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Student-to-Student Engagement in the Classroom

Creating opportunities for students to connect with one another in the classroom fosters a sense of community and also lays groundwork for developing communication skills that are essential for future coursework and the professional world.

Below are ideas from fellow adjunct faculty members that you may already be doing or enjoy trying out.


Since my course was a hybrid format due to COVID restrictions, I found a great online tool, called Padlet, which I used throughout the course as a weekly assignment for self-reflection.  Each student posted their thoughts on how they felt their clinical week was going, and had the chance to read and respond to their peers posts.  The sharing of self-reflection and self-assessment of one's own progress, I believe truly helped the students to feel connected as a cohort, and provided a group activity space to unify individual learning experiences "as a whole" and celebrate their growth of knowledge and skills.


-Susan Alliss, PTA, BA, CSCS, Clinical Education Coordinator/Instructor, Physical Therapist Assistant Program


At the beginning of the term each student shares 1 book, 1 song, 1 TV show, podcast et al they think each other should know - then by midterms they share with the student their post-thoughts.  They quickly find 'shared' connections they didn't think they had initially, even with the group share list....


-Sue Lafferty, PhD, Adjunct Faculty, Humanities

I enjoy promoting student-student engagement at the beginning of the semester by having students interview one another and then presenting their partner to the class. This works well in both virtual and face-to-face environments. I also try to model Kagan Strategies in class, such as Think-Pair-Share. This allows students to learn different cooperative working strategies while practicing them with a partner.


-Megan Wilson, Ph.D., Adjunct Faculty, Education


I do many large group and small group activities, but perhaps my favorite activity is an exercise that teaches them the mindset for analytical writing. I split students up into groups where they analyze all the elements of four famous artworks to analyze meaning, the focal point, relationship to color, the lack thereof, placement, historical context, the message it provides, and if this image provides closure to the audience. This enables students to see how all of the pieces come together to form the whole. This helps to break down the process of analyzing their writing topics. Are they going to analyze a film, social issue, historical event, a poem, short stories, video game, television series, a sports team, etc.? What prevents all the parts coming together to make meaning of the topic? What works well to make all the parts come together that create success in the topic they are analyzing? This activity is fun and highly engaging!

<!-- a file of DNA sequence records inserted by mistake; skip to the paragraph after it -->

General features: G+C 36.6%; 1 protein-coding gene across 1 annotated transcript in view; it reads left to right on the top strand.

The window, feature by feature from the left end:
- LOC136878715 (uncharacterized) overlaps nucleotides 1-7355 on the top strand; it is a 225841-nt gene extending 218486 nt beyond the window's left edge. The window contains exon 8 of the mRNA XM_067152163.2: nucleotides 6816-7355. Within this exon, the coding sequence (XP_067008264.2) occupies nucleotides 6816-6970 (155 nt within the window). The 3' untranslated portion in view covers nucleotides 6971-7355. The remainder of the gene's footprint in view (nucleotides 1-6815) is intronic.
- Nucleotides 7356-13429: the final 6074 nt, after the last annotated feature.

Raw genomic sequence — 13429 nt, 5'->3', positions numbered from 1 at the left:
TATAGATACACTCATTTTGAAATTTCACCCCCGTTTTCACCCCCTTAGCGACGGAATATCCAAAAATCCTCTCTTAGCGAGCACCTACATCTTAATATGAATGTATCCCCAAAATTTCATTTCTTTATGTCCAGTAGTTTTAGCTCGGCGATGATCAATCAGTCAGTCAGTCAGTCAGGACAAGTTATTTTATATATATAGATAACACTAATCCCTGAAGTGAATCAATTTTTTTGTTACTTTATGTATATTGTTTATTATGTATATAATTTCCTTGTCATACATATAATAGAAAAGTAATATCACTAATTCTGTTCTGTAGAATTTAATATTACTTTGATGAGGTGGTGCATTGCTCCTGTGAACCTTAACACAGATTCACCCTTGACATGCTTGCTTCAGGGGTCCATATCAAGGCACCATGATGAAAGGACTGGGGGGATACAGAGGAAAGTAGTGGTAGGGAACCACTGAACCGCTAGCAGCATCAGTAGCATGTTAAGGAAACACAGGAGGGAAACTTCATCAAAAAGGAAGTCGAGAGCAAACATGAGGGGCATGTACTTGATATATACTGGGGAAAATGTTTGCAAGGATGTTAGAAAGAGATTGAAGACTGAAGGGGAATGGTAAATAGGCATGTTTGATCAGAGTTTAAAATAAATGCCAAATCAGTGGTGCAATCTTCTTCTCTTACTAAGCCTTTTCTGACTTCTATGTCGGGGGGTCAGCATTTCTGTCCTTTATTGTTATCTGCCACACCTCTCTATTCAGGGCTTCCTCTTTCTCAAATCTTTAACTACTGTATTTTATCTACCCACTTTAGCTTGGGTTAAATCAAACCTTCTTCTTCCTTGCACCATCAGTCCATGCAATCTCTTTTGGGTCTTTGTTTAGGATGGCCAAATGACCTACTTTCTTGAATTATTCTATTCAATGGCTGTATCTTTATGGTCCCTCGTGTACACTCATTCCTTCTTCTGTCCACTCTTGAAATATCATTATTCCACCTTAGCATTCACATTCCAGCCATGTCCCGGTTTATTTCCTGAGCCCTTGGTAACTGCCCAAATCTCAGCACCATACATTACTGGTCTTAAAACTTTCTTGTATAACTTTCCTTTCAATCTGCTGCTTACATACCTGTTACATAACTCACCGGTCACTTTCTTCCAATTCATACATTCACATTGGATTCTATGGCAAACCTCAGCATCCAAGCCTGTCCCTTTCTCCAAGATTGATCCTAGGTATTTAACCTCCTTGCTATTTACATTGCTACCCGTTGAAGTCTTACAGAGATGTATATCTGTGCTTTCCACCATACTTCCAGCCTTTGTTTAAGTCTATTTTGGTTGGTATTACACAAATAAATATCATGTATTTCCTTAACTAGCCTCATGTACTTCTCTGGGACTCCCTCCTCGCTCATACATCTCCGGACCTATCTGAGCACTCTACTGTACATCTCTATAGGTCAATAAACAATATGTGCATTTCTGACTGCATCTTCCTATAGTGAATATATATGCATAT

-Fonda Ginsburg, Adjunct Faculty, English


Competitions.  I use simulations where the students compete against one another.  Some students really thrive.


-Jason Reid, Adjunct Faculty, Business


I’m a big believer in games as a teaching tool precisely because they force students to interact with each other, so I use them whenever possible.


-Neal Heatherly, Adjunct Faculty, Speech Communication


Having a little time left over during a VCM class to talk about interests or current events was a way to get students engaged. Break out rooms also worked. For online, I like to post a discussion board as a get-to-know-you board. 


-Dr. Katherine Cable, Adjunct Faculty, Anatomy and Physiology


What I just discovered recently is to show past student success with a variety of students both male and female and different ethnic groups so students can identify.  I give recommendations to students and they keep in touch and share their success stories. 


-Bob Burrows, Adjunct Faculty, Computer and Information Science


I like to use media sources to engage students. For example, in Spanish class we may watch a fun music video and discuss not only the lyrics, but topics related to that particular artist's culture, etc.


-Jessica L. Rangel, M.S., M.S.Ed, M.A., Adjunct Faculty, Spanish

Thanks to everyone who shared ideas during Teacher Appreciation Week.  We’d love to hear from others about how you create community and encourage students to collaborate with one another.  Email us at

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